June 26 (UPI) -- Federal agencies have failed to address key weaknesses in their cybersecurity defenses, leading to hackings and data theft over the past decade, a Senate report said Wednesday.
The Senate Homeland Security and Governmental Affairs Committee's Permanent Subcommittee on Investigations released the report at the end of a 10-month investigation of the federal government's cybersecurity infrastructure. It based its findings on 10 years of reports from inspectors general.
The watchdog reports concerned eight federal agencies, including the Department of Homeland Security, the State Department, the Department of Transportation, the Department of Housing and Urban Development, the Department of Agriculture, the Department of Health and Human Services, the Department of Education and the Social Security Administration.
The subcommittee report detailed ways in which the personal information of government employees and average Americans, as well as vital information pertaining to national security have been left vulnerable by cybersecurity shortfalls.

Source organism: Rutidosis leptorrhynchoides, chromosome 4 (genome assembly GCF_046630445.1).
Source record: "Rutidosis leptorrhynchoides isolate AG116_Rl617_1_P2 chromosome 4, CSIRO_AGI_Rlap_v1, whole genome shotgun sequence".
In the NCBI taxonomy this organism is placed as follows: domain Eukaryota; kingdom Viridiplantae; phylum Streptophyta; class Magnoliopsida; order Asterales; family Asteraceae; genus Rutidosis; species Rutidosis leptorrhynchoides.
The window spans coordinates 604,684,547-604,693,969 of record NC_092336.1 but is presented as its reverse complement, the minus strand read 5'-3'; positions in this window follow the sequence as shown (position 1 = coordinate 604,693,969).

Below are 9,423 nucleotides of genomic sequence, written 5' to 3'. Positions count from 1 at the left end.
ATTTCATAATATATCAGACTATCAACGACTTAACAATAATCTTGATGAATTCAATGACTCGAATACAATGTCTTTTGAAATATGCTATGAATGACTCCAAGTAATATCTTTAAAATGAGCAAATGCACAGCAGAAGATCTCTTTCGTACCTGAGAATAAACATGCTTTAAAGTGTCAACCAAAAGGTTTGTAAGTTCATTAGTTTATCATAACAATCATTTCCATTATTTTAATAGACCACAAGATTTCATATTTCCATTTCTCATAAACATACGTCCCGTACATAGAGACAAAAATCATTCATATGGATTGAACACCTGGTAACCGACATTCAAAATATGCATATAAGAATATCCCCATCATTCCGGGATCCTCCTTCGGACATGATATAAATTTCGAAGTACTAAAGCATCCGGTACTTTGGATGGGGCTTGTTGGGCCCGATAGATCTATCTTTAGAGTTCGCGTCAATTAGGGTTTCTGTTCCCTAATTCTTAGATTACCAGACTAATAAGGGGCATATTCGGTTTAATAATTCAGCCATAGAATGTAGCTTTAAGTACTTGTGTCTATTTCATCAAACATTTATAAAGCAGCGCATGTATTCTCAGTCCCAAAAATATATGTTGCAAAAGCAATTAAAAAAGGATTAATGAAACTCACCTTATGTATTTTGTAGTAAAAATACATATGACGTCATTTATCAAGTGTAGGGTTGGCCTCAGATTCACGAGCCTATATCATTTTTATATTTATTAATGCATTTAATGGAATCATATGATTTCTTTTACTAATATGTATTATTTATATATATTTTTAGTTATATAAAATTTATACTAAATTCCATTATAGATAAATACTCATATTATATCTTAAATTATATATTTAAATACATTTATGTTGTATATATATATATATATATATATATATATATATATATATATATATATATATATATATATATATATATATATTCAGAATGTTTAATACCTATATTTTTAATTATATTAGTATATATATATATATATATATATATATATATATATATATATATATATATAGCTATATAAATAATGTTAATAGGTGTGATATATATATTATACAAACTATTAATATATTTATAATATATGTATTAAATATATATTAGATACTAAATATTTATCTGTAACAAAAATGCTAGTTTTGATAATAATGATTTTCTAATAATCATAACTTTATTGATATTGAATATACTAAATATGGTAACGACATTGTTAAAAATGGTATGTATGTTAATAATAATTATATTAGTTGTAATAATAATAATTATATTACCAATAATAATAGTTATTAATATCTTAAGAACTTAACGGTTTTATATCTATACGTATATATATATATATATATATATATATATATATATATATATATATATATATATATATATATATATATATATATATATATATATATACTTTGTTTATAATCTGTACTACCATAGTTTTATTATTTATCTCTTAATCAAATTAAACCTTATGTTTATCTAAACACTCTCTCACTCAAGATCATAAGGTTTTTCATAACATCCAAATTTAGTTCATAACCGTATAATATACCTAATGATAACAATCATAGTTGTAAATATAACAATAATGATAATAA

The review found that:
-- Seven agencies failed to protect personally identifiable information.
-- Five agencies didn't keep an accurate list of information technology assets, meaning not all assets could be properly secured.
-- Six agencies failed to install security patches, allowing hackers to exploit vulnerabilities.
-- All agencies used older computer systems that are more difficult to secure.
Though inspectors general notified the departments of these vulnerabilities, the agencies failed to comply with recommendations.
"Given the sustained vulnerabilities identified by numerous Inspectors General, the Subcommittee finds that the federal government has not fully achieved its legislative mandate under [Federal Information Security Management Act] and is failing to implement basic cybersecurity standards necessary to protect America's sensitive data," the report said.